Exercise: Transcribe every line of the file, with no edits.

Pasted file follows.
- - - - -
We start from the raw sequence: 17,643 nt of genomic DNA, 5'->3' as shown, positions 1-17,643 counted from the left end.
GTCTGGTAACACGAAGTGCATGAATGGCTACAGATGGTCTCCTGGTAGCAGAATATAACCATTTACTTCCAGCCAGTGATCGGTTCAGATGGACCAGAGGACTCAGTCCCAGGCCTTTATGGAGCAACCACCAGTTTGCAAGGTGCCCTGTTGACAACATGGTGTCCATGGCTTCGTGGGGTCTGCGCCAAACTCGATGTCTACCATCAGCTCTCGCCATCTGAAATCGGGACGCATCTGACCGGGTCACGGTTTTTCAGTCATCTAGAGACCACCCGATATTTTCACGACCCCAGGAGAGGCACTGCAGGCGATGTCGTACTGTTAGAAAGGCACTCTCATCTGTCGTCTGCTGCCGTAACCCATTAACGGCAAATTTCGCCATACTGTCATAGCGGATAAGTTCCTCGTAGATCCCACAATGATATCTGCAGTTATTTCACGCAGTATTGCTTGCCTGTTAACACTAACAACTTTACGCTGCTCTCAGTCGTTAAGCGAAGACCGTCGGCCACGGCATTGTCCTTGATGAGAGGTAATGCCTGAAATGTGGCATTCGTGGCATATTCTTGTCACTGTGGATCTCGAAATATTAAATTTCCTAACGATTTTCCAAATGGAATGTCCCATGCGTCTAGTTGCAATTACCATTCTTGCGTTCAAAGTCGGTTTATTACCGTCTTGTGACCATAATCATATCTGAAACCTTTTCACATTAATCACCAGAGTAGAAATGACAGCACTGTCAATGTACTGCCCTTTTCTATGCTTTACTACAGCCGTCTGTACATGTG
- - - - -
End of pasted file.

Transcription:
We start from the raw sequence: 17,643 nt of genomic DNA, 5'->3' as shown, positions 1-17,643 counted from the left end.
GTCTGGTAACACGAAGTGCATGAATGGCTACAGATGGTCTCCTGGTAGCAGAATATAACCATTTACTTCCAGCCAGTGATCGGTTCAGATGGACCAGAGGACTCAGTCCCAGGCCTTTATGGAGCAACCACCAGTTTGCAAGGTGCCCTGTTGACAACATGGTGTCCATGGCTTCGTGGGGTCTGCGCCAAACTCGATGTCTACCATCAGCTCTCGCCATCTGAAATCGGGACGCATCTGACCGGGTCACGGTTTTTCAGTCATCTAGAGACCACCCGATATTTTCACGACCCCAGGAGAGGCACTGCAGGCGATGTCGTACTGTTAGAAAGGCACTCTCATCTGTCGTCTGCTGCCGTAACCCATTAACGGCAAATTTCGCCATACTGTCATAGCGGATAAGTTCCTCGTAGATCCCACAATGATATCTGCAGTTATTTCACGCAGTATTGCTTGCCTGTTAACACTAACAACTTTACGCTGCTCTCAGTCGTTAAGCGAAGACCGTCGGCCACGGCATTGTCCTTGATGAGAGGTAATGCCTGAAATGTGGCATTCGTGGCATATTCTTGTCACTGTGGATCTCGAAATATTAAATTTCCTAACGATTTTCCAAATGGAATGTCCCATGCGTCTAGTTGCAATTACCATTCTTGCGTTCAAAGTCGGTTTATTACCGTCTTGTGACCATAATCATATCTGAAACCTTTTCACATTAATCACCAGAGTAGAAATGACAGCACTGTCAATGTACTGCCCTTTTCTATGCTTTACTACAGCCGTCTGTACATGTG